Thoughts in the wee hours of the morning...

What time is it?  If I turn my head I can just see the clock.  5 a.m.!  Oh my goodness, I have got to get back to sleep so I can work tomorrow.  Tomorrow?  I guess it’s today now.  Sheesh, I’m tired.  After all, I didn't get to bed until 1 a.m.  Ed is fast asleep, and so is Sam, our recently adopted dog.  Sam loves to sleep in bed with us.  That’s fine, except he loves to be curled up right next to me.  I mean RIGHT next to me.  I can barely move his 45 pounds of snoring canine body.  We would have to get a dog who snores.  I wonder if they make CPAP machine for dogs?  Well, they make clothes and boots for them, don’t they?  I saw where the pet store had dog coats and boots for sale this week.  Ed won’t let me get Sam clothes.  He says that is silly.  Oh well.

I really have to switch positions.  Oh man, I don’t want to wake Sam up but once I realize I need to move, that’s all I can think about.  I give a little nudge.  Sam won’t budge.  He doesn’t get hints, especially when he is fast asleep.  I can feel my nightgown scrunched up beneath me.  I really need to turn over.  I need to fix my nightgown.  I need to go to the bathroom.   I need to get this song out of my head.  “Here comes Peter Cottontail, hopping down the bunny trail, hippity hoppity Easter’s on its way…”  I stifle a laugh.  We just got an animated toy for my mom who sings that song.  I mean, the bunny sings the song, not my mom.  Although she probably tries to sing with him.  He actually hops around while he sings.  And he wears bunny slippers.  Sam would look cute in bunny slippers.  But nooo, I can’t buy doggie clothes - stubborn Ed.  Man, now I can’t get the song out of my mind.  How am I supposed to sleep now?  I’ve got to think of another song.  The only way to clear one’s mind of one song is to get another one going….

Ah, yes.  “Here I go again, I hear those trumpets blow again, all aglow again, taking a chance on love.”  That’s what we’re doing - taking a chance on love.  It’s the reason we didn’t want a dog for many months after our border collie Lily died of epilepsy.  We bonded tight with her, and had to watch her seize day after day after day.  She was only 3.  Never again, I said.  I can’t do it again.  I can’t emotionally go through with loving fiercely and losing everything.  What good is loving if it has to end?  Is the pain and sadness really worth it?  We’ll get along without a dog, I told Ed.  He agreed.  Our emotions were just too raw.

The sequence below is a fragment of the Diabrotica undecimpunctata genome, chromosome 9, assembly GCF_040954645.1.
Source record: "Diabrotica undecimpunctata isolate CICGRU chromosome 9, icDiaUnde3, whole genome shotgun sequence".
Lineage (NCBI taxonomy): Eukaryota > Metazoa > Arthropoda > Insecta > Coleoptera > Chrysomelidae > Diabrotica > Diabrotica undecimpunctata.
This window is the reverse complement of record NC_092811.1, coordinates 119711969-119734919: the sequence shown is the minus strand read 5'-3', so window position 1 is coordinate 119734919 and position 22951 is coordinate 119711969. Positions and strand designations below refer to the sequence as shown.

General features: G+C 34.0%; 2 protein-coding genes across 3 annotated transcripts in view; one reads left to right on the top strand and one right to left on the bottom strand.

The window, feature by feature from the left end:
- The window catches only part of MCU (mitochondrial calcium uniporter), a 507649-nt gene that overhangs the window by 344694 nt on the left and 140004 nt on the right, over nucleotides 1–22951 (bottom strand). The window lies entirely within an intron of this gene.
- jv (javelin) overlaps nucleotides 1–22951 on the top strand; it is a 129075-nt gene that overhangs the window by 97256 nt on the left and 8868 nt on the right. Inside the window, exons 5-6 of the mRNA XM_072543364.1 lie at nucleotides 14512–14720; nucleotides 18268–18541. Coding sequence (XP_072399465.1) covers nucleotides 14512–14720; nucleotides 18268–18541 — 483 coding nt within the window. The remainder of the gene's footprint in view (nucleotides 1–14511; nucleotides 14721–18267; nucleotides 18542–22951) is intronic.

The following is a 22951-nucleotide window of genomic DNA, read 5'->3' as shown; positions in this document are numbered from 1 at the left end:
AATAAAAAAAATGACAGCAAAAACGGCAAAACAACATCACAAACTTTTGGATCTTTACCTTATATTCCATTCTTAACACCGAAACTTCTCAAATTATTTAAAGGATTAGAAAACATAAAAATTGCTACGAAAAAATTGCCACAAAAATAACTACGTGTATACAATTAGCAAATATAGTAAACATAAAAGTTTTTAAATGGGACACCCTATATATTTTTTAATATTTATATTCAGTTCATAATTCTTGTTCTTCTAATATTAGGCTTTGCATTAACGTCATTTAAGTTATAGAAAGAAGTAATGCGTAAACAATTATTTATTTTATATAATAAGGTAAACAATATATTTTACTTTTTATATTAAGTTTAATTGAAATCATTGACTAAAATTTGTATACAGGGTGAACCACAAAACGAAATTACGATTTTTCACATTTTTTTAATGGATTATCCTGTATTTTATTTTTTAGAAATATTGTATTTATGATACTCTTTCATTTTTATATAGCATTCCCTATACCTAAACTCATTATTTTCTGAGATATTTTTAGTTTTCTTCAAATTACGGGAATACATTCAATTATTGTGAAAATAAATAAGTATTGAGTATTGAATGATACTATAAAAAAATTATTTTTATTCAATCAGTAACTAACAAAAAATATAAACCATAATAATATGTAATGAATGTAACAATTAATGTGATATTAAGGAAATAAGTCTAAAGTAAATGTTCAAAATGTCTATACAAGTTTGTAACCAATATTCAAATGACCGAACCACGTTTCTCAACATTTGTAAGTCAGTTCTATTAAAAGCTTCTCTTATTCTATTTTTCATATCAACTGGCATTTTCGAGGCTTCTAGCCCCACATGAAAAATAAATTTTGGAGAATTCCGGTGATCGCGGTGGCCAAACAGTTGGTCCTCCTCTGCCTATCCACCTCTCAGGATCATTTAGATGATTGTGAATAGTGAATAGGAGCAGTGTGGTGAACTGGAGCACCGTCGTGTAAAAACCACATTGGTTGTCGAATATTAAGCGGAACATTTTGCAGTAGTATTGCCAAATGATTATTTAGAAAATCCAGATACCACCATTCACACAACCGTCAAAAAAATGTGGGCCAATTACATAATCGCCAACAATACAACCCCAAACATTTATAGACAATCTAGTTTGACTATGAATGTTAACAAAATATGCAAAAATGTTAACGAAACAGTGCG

Sam starts jerking.  For a split second, I think it is Lily having a seizure.  Only this time it’s not a seizure.  Sam is dreaming and running in his sleep.  Thank God his back is to me.  The other night he was on his side facing me and I got a back massage all night, and not the good kind, until I gave up and went to the couch to finish the night.  

“Here I slide again, about to take that ride again, starry-eyed again, taking a chance on love…”  Now I can’t get THAT song out of my mind.  Yeah, we managed to live without a dog for over a year.  Then I started perusing PetFinder and the local shelters’ web pages.  It was all innocent.  Just a way to pass the time.  Yeah, right.  Then I saw Sam and fell in love.  We tried to talk ourselves out of it.  Remember in the summer when it’s too hot to leave the dog in the car?  Remember having the vet bills, having to buy heartworm pills and dog food?  Remember the dog hair everywhere?  Yeah, I remembered.  But I also remembered the cuddling and soft fur on my hands.  I remembered the joy in Lily’s eyes after we had been separated for a few minutes and were reunited.  The tail wagging.  The funny things she would do that made us laugh.  I kept staring at Sam’s picture.  He was in Arkansas, asking us to adopt him.  I could feel it.  But where was the guarantee that we would have him for many years and he would be healthy and would never get sick or injured?  I want a guarantee before I make a commitment! I want a guaranteeeeeee!!!  “Now I prove again, that I can make life move again, in the groove again, taking a chance on love…”

Oh my goodness, if I don’t change positions I’m going to scream.  I barely have enough room before he pushes me out of bed.  I slowly maneuver my fingers over to the edge to measure the distance.  Three fingerbreadths and I fall off.  I literally will fall out of bed.  Fingerbreadths.  What a stupid word.  I type it all the time as a transcriptionist.  Oh dear!  If I don’t get some sleep, I’ll NEVER be able to focus at work tomorrow.  I mean today.  

I give Sam a little push.  No response.  He is so heavy.  I could strain a muscle trying to move that hunk of animal flesh.  Why does he have to sleep in bed with us?  I will admit he is wonderfully warm, though.  

Sigh.  I’ve got to get up and rearrange my nightgown.  What time now?  Oh, 6 a.m.  I’m exhausted but surprisingly content.  I maneuver myself out of bed without disturbing Sam or Ed and come in here to the computer to collect my thoughts.  And to try to get the song out of my head.  “Things are mending now, I see a rainbow blending now, we’ll have a happy ending now, taking a chance on love.”